After taking the Baja 1000, the stock is close Ford Ranger Raptor this weekend will test his mettle at the Finke Desert Race in the Northern Territory.
The Raptor will be driven by American father and son team Brad and Byam Lovell, who were also part of the team that drove the same car to win the Baja 1000.
“This compared to Baja, there’s less danger here so you can push hard,” said race driver Brad Lovell, who said he’ll drive the car primarily in four-wheel drive.
“Here the speed is higher because the terrain… is more consistent. It’s an endurance race, but it’s definitely more of a sprint race than the Baja 1000.”
The race itself will take place on 11-12 June and consists of two legs, each approximately 226km long.
Unlike the Baja 1000, where the ute has no competition in its category, there are few other vehicles in its class at the Finke.
Although it competes in the Production Class and has an unchanged powertrain, the racing Raptor has some key differences to the Rangers available to the general public.
Along with the requisite motorsport and safety kit inside, Finke racers feature proper off-road tires and tyres, additional lighting (but less than required for the Baja), plastic rear window, underbody protection and more bash plates solid, and 160 liters. fuel cell in tray.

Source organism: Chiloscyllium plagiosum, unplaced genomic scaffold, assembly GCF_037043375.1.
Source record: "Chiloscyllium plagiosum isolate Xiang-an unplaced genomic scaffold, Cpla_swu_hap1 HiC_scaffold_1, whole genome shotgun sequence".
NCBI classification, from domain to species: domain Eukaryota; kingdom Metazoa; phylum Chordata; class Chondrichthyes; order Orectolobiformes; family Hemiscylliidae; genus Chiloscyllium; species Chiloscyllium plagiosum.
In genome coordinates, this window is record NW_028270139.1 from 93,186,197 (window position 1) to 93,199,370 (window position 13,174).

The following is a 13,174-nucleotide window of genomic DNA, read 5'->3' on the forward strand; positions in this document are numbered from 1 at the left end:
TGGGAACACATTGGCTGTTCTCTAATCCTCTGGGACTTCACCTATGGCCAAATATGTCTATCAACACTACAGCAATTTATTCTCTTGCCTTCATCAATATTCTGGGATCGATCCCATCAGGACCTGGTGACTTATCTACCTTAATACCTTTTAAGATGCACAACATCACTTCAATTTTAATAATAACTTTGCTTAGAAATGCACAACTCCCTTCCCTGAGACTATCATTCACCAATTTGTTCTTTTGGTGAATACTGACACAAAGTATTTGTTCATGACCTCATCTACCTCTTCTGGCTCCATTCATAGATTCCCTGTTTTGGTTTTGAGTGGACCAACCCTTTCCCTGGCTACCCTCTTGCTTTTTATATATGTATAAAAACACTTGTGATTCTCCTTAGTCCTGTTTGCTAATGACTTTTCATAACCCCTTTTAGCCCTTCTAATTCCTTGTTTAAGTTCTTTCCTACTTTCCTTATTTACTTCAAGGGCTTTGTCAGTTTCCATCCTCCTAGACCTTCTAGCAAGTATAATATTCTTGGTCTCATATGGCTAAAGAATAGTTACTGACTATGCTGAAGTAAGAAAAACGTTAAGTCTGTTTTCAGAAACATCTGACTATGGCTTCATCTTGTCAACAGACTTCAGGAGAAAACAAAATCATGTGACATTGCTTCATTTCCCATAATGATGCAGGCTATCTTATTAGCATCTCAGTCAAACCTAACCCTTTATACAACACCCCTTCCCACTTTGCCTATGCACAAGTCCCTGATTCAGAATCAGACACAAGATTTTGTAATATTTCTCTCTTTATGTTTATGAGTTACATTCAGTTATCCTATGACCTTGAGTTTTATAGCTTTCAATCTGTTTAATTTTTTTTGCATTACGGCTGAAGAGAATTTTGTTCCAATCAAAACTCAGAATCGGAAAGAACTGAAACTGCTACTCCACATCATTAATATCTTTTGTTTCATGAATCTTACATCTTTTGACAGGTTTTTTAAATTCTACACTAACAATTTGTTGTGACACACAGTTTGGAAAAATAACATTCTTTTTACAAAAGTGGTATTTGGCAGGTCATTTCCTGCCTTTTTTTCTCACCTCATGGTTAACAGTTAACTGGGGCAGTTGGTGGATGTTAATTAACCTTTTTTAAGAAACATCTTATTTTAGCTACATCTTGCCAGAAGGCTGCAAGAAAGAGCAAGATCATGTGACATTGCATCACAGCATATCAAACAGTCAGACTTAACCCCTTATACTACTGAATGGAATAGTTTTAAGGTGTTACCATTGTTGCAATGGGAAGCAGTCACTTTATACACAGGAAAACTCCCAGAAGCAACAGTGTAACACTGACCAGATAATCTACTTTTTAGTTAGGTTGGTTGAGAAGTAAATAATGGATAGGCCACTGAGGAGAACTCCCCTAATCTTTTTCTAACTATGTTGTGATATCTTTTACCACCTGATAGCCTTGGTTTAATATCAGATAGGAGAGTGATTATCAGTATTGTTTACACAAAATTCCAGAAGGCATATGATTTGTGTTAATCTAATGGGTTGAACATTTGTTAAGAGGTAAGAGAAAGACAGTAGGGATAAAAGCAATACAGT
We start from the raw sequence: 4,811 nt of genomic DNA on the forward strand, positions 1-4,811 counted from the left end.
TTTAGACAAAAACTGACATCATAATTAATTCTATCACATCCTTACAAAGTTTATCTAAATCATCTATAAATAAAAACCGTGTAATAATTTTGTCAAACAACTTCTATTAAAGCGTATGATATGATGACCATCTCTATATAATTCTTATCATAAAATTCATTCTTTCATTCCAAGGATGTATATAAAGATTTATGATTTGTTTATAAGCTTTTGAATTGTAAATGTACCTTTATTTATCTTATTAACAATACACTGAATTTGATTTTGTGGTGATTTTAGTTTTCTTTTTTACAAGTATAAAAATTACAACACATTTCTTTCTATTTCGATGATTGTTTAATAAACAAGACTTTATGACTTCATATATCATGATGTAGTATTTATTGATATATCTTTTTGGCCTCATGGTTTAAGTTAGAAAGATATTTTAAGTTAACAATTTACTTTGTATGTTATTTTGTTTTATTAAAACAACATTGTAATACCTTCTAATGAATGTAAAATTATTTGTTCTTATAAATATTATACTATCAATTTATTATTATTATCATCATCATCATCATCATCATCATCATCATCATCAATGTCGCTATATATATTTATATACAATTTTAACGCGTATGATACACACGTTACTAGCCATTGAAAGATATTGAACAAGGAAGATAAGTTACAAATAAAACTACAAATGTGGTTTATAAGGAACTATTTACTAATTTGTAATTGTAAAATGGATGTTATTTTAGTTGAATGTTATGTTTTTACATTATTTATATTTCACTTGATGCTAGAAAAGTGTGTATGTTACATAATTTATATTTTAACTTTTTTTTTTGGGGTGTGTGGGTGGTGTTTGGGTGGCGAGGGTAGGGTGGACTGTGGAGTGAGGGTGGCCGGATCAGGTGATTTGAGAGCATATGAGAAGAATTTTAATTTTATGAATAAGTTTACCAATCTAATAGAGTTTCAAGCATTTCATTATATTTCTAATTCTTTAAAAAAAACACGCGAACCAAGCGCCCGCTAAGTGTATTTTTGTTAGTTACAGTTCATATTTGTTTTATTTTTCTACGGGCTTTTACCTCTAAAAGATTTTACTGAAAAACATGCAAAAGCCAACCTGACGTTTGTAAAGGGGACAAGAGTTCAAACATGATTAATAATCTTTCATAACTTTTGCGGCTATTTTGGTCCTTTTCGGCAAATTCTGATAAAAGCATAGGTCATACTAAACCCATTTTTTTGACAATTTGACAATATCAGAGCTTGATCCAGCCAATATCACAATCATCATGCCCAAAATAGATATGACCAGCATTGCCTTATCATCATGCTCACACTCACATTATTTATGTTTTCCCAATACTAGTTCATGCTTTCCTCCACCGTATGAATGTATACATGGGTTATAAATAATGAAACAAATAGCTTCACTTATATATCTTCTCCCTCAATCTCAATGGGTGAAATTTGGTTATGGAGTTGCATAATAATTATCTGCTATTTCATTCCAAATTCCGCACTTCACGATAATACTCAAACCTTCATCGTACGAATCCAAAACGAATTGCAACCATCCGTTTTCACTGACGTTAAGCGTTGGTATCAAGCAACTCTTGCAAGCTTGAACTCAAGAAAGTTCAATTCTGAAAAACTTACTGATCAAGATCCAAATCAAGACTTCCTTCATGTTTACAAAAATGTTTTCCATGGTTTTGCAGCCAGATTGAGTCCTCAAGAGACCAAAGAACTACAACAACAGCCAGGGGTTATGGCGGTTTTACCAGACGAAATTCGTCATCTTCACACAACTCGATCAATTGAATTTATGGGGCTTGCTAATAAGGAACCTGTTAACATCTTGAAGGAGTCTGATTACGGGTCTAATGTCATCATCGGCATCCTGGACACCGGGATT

“We played around with the sport mode setting on it, so when you put the shock into sport mode, it locks the damper out in full extension,” said Ford Performance and Special Vehicle Program manager Justin Capicchiano.
“So when you recover, it doesn’t roll over the wheel, it basically just holds it, forces the tire to the ground,” he added, although he dismissed plans to put this kind of recovery. mode in the production Raptor.
Other changes since the ute tackled the Baja 1000 include a different tow strap and changes to the fuel filter. It also runs with a back door here, which is not done in Mexico.
At launch, Ford said the Raptor’s inner frame had been strengthened so much compared to the regular car (and its predecessor) it was almost a unique platform.
Besides owners pushing hard on back roads, and the occasional onlooker interested in jumping their cars, it’s clear some of the reinforcements are meant to prepare the Raptor for the desert.
Under the skin, the road car’s suspension consists of aluminum upper and lower control arms, long-travel front and rear springs, and a refined Watt range equipped with coilovers at the rear.
There’s also a 2.5-inch Fox Live Valve position-sensitive damper linked to the drive mode. This shock – billed as “the most advanced ever on a Ranger Raptor” – is filled with Teflon-infused oil to reduce friction by a claimed 50 percent.
They offer maximum damping force in the last 25 percent of shock travel to protect against severe bottoming, such as during landing. Ford adds the system can also stiffen the rear dampers to prevent the Raptor from squatting under hard acceleration.
Power in the road-going Raptor comes from a 3.0 liter twin turbocharged V6 make 292kW power and 583Nm of torque, sent to all four wheels via a full-time four-wheel drive system.
The car will be serviced and managed by Walkinshaw Performance, which Ford says is a sibling of the Walkinshaw Andretti United Supercars team that recently switched from Holden Commodores to Mustangs.
As for what happens to this particular vehicle after it completes Finke, Ford says the end game is for it to become a museum.
“Whatever we do with it after this, it will never be destroyed,” Mr. Capicchiano said.
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